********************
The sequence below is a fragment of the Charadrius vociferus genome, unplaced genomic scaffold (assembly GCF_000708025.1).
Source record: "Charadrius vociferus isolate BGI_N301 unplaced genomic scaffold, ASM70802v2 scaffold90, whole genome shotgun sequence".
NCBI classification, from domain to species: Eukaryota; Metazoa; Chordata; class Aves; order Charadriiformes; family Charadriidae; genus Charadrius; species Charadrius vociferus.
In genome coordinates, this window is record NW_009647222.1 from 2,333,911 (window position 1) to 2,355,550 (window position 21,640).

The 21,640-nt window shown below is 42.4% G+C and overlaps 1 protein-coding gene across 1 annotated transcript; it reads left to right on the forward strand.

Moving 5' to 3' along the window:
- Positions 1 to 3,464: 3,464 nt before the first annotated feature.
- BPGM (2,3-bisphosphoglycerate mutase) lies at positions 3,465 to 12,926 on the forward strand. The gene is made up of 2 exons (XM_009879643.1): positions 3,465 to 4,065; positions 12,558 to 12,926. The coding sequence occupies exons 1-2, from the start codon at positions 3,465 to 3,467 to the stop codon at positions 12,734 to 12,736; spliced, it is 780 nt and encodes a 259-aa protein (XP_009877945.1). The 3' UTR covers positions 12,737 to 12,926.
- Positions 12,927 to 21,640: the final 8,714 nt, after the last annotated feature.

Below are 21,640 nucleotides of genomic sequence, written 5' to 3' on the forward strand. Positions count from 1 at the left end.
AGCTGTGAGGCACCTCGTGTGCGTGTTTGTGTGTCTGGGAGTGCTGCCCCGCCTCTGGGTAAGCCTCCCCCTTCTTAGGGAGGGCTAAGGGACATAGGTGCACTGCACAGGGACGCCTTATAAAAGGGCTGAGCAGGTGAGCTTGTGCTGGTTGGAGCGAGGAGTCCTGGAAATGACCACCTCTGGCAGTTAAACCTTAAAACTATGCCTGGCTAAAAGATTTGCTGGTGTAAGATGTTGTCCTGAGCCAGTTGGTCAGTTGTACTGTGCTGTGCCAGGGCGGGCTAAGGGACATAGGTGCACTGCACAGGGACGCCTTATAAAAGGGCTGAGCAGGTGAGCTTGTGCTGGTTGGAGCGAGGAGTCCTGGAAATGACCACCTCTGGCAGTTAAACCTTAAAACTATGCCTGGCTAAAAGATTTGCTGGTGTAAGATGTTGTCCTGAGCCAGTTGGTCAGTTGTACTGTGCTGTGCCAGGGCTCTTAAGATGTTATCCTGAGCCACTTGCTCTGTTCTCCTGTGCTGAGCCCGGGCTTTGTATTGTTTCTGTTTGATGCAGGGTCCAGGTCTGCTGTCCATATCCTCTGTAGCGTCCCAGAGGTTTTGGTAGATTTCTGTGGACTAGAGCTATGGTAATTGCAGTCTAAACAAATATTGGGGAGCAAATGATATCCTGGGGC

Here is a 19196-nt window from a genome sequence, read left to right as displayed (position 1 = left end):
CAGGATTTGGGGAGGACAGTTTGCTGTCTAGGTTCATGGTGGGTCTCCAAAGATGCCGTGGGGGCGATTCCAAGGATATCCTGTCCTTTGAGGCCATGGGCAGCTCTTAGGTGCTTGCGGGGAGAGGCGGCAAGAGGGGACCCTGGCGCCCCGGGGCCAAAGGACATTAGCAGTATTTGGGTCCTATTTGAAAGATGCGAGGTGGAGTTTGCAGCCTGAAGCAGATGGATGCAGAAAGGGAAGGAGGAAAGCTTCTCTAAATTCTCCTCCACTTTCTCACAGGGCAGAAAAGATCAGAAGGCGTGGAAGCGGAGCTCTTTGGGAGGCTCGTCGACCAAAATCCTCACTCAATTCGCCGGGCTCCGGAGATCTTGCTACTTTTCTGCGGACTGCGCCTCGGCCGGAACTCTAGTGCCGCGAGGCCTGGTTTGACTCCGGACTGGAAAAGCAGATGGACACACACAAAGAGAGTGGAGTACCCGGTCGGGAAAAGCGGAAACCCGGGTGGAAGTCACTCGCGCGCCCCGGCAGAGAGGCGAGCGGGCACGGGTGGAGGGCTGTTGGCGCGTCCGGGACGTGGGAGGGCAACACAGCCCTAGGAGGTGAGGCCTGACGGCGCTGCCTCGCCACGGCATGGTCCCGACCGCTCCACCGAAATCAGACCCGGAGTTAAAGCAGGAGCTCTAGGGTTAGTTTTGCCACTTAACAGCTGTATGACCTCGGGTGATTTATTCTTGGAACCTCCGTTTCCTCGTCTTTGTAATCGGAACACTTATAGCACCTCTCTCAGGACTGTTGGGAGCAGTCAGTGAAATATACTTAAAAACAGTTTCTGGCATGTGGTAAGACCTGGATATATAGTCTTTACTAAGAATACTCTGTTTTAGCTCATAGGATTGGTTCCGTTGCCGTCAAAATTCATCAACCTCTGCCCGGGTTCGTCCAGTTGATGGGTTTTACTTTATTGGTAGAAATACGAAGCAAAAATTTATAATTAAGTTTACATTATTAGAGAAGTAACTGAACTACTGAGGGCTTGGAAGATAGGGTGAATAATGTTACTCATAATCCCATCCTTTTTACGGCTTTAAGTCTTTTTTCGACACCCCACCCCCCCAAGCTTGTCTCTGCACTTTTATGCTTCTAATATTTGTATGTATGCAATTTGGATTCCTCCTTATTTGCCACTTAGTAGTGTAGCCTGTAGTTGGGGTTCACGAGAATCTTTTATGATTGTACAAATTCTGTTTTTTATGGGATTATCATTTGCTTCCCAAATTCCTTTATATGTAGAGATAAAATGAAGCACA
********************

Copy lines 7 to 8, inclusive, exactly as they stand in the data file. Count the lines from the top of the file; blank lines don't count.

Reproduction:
- Positions 1 to 3,464: 3,464 nt before the first annotated feature.
- BPGM (2,3-bisphosphoglycerate mutase) lies at positions 3,465 to 12,926 on the forward strand. The gene is made up of 2 exons (XM_009879643.1): positions 3,465 to 4,065; positions 12,558 to 12,926. The coding sequence occupies exons 1-2, from the start codon at positions 3,465 to 3,467 to the stop codon at positions 12,734 to 12,736; spliced, it is 780 nt and encodes a 259-aa protein (XP_009877945.1). The 3' UTR covers positions 12,737 to 12,926.